Degreed Raises $75 Million to Expand Corporate Learning Platform


Degreed Raises $75 Million to Expand Corporate Learning Platform

By Wade Tyler Millward     Jun 27, 2019

Degreed Raises $75 Million to Expand Corporate Learning Platform

During a recent trip to Bangalore to visit a prospective corporate client, Chris McCarthy didn’t know how many people to expect for a talk he was to give on the future of learning. But such requests are not unusual for the CEO of Degreed, provider of a learning platform for professional credentials.

But when he walked into the room, he saw about 43,000 people gathered to hear him. For McCarthy, it was a small sign among many that international countries like India have become powerful markets for corporate training companies like Degreed. “A year ago, those places accounted for 1 to 2 percent of our revenue,” says McCarthy. Companies outside the U.S. “are now 20 percent.”

Helping Degreed continue its international growth and develop more analytical services for its corporate clients is a new injection of $75 million in a Series C2 round. Of this amount, $35 million came in the form of equity funding from existing investors Owl Ventures, Jump Capital, Signal Peak Ventures and GSV Accelerate, along with new investor, AllianceBernstein, an investment management and research services firm. The rest was raised as venture debt, also from AllianceBernstein.

This latest cash infusion comes on the heels of Degreed’s first Series C round in March 2018, which totaled $42 million. To date, the San Francisco-based company has raised about $140 million.

Founded in 2012, Degreed offers over 1,500 certificates and credentials, aimed primarily at companies looking to develop and upskill their employees. When teams sign on, they can identify the skills that they’d like to develop, ranging from customer service to data analysis, strategic planning to user experience design. The platform then surfaces courses, videos, articles and other resources to teach users.

To date, Degreed claims it has served more than 220 corporate clients, including Airbnb, Boeing, Mastercard and Unilever. The company also offers to certify individuals in certain skills for a fee of $129. An unlimited membership plan is available for $399, according to the company’s website.

Despite claiming that it doubled its revenue year over year, the company is currently not profitable, according to McCarthy. That’s because the Degreed remains in growth mode—and continues to spend to grow its operations. It tripled its sales, engineering and client experience team during that time frame, and plans to keep growing its headcount.

The company currently totals about 320 employees, about 10 percent of whom are based outside the U.S. India and Singapore are among the international markets Degreed is focused on.

The new money may also go toward acquisitions, and McCarthy teases Degreed could buy up to two other companies by the end of 2020. Degreed previously acquired learning materials playlist curator, Gibbon, in 2016, and snapped up a competitor, Pathgather, last June.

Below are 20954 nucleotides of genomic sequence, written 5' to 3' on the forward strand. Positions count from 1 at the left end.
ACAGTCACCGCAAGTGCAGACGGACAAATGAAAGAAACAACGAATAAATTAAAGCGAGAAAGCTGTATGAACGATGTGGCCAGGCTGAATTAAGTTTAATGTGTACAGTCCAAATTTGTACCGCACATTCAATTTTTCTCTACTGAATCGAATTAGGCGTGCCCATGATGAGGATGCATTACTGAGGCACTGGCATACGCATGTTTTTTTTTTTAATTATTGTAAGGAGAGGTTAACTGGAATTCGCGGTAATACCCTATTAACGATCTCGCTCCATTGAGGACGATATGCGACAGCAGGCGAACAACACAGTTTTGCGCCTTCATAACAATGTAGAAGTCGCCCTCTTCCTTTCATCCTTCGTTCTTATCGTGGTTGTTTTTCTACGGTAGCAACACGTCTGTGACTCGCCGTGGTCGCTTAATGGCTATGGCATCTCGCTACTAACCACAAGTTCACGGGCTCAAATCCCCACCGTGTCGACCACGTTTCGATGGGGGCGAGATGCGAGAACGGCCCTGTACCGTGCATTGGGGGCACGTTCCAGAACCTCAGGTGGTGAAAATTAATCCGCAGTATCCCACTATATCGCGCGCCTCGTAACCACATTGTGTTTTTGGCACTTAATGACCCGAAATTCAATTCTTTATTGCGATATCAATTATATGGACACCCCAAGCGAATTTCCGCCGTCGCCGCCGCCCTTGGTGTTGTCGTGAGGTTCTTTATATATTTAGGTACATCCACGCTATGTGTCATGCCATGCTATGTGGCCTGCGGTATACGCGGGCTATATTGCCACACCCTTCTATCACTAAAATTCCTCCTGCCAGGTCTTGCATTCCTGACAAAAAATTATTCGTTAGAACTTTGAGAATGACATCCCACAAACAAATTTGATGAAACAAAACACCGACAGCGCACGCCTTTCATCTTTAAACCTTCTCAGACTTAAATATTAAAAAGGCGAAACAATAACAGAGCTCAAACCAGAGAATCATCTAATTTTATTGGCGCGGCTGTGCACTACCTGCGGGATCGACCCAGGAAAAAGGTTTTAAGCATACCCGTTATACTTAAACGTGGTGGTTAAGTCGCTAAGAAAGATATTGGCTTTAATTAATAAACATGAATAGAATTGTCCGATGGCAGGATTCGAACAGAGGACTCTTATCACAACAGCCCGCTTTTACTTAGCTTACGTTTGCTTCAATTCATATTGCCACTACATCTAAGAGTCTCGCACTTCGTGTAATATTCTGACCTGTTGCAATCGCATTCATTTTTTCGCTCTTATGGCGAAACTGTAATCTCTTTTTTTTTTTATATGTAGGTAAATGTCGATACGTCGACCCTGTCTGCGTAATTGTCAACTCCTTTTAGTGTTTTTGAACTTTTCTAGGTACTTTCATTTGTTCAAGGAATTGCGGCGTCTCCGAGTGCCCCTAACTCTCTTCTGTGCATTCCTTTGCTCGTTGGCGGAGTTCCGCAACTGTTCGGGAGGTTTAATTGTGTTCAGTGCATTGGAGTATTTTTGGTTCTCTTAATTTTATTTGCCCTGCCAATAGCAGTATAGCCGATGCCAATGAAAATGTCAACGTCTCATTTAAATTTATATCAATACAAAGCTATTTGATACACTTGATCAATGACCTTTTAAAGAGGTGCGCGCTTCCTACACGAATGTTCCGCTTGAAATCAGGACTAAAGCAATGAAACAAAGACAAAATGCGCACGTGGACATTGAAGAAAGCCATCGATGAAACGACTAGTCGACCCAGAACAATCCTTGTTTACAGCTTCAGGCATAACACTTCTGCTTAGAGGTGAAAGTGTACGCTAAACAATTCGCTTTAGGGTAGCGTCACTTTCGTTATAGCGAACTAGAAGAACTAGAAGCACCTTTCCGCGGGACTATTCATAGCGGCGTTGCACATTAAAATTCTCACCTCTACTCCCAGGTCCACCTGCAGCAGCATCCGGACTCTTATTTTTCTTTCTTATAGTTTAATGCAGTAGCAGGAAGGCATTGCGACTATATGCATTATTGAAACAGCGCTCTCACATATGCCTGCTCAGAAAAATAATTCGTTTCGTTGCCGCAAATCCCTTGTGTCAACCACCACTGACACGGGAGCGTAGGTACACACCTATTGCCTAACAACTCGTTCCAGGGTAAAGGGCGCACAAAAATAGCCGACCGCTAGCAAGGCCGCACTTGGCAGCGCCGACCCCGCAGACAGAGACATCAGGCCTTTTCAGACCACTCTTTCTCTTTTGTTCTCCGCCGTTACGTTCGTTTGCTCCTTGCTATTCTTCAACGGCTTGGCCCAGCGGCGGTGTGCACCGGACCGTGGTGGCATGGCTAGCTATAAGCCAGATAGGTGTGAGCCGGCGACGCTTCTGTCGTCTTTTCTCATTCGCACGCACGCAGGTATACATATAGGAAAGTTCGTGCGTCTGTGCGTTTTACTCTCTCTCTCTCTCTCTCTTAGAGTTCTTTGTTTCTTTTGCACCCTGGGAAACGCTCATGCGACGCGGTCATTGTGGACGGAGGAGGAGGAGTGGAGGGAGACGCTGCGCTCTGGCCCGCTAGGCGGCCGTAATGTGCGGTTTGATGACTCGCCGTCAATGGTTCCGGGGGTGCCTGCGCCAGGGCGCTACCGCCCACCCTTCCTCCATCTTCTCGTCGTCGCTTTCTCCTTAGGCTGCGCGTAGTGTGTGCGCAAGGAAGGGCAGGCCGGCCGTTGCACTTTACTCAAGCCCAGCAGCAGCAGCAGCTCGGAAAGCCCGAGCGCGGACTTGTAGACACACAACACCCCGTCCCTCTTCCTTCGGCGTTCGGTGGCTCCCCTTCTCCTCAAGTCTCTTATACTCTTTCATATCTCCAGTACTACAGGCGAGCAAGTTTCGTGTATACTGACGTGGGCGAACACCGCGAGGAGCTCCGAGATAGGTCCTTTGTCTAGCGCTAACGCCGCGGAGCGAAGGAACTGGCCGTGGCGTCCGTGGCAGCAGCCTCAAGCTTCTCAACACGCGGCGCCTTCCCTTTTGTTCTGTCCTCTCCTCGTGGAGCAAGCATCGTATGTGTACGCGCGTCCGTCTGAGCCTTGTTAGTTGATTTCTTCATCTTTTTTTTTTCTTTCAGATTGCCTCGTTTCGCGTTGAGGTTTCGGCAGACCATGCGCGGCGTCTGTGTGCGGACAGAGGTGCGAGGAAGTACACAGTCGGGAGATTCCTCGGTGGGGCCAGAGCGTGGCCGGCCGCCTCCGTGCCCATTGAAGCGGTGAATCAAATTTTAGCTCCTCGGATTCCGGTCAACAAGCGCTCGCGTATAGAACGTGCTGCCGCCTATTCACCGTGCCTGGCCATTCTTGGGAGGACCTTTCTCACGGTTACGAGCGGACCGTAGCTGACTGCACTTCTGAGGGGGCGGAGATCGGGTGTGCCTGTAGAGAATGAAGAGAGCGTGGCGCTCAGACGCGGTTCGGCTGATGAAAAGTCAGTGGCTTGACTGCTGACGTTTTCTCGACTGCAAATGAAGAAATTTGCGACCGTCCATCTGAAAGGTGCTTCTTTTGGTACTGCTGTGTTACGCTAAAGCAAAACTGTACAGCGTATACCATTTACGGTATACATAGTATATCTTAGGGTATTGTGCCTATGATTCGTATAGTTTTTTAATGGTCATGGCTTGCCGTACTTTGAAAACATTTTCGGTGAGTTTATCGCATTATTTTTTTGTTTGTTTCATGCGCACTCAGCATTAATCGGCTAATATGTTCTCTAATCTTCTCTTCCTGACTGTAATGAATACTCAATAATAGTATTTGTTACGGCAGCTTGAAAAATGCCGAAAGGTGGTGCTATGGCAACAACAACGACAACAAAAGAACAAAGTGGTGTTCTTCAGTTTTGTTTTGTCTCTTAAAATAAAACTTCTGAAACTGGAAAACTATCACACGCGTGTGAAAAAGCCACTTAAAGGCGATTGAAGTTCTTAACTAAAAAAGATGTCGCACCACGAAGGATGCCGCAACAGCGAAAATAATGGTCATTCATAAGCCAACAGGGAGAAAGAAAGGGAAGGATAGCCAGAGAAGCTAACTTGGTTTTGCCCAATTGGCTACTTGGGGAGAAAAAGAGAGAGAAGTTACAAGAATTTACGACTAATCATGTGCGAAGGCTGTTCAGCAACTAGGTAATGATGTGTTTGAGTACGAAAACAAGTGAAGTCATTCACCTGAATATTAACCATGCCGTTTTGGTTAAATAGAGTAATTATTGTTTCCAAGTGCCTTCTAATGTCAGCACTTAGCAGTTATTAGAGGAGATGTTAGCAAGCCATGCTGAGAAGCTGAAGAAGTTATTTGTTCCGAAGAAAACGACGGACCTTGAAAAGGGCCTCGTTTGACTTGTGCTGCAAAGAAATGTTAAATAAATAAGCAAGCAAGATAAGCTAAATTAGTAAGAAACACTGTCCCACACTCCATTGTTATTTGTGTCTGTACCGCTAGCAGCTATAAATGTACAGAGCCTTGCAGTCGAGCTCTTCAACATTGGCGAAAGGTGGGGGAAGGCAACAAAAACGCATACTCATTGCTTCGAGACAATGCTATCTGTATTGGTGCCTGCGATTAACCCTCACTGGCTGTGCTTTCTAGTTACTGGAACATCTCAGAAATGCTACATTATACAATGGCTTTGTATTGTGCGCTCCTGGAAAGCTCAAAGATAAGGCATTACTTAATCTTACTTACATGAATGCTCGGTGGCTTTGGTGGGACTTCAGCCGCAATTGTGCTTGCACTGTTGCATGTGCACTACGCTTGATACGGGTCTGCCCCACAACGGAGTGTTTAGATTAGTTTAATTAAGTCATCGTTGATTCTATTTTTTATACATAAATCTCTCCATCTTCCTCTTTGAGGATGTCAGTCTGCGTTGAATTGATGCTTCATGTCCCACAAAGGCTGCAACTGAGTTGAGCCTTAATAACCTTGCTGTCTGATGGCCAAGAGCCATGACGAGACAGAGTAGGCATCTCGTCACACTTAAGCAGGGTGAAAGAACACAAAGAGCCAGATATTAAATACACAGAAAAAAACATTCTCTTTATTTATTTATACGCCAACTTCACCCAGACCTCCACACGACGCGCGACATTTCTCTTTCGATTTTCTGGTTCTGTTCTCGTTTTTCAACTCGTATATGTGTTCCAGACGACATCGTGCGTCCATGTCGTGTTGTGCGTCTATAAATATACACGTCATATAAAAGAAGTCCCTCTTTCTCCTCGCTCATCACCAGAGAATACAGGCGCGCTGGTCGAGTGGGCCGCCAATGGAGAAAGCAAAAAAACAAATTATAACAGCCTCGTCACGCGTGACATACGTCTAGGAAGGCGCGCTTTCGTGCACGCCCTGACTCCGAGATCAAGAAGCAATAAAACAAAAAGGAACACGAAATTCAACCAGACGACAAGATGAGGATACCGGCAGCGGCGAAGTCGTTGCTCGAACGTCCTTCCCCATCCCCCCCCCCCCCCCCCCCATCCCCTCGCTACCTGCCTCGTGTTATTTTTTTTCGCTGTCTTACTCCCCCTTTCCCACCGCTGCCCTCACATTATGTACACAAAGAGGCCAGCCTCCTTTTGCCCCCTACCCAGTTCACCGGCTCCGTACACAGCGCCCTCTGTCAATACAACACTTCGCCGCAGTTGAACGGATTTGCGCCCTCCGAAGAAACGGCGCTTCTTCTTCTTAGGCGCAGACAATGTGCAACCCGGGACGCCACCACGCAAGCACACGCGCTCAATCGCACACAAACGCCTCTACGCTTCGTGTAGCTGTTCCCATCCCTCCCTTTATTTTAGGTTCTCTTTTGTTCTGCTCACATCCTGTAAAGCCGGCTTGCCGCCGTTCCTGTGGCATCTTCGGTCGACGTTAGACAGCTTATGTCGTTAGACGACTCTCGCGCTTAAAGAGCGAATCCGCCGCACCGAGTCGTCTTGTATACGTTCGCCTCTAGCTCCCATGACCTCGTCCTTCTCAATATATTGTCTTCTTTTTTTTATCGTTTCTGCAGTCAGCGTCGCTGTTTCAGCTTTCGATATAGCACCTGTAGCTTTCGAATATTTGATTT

Degreed exists in a competitive industry, with former massive open online course providers that once focused on universities expanding into corporate learning. That’s what happened to the likes of Coursera, NovoEd and Udacity.

Providing educational opportunities for one’s workforce is a priority for many of today’s big corporate CEOs, who see such professional development as a way to reskill, retain and even recruit talent. A McKinsey survey conducted in 2017 found that 62 percent of executives believe over a quarter of their workforce will need retraining or replacing between now and 2023, due to automation and digitization. About 80 percent said retraining and “reskilling” is key to addressing internal skills gaps.

But relying on company training budgets could prove a risky bet during a potential economic downturn. A July 2009 presentation by the former human resources research firm Bersin & Associates, now part of Deloitte, found that most corporate learning and development budgets shrank during the last recession by about 16 percent between 2006 and 2008 (from $1,275 per learner to $1,075). Mid-sized companies—those with between 1,000 to 10,000 employees—experienced the largest percent drop with a 23 percent cut.

Some economists expect a recession in the near future, though not one as drastic as the Great Recession. A National Association for Business Economics survey this month put the odds of this happening before 2021 at 60 percent.

McCarthy says he is confident his company can withstand a recession, and that the subject comes up with every potential investor he speaks with. He claims this is because corporate customers view Degreed as an investment in technology rather than part of their HR budgets. By adding more services and more data analysis features, he hopes Degreed becomes more important to clients.

“At the end of the day, companies are wondering what skills they need to win,” he says. “We help our clients answer that.”

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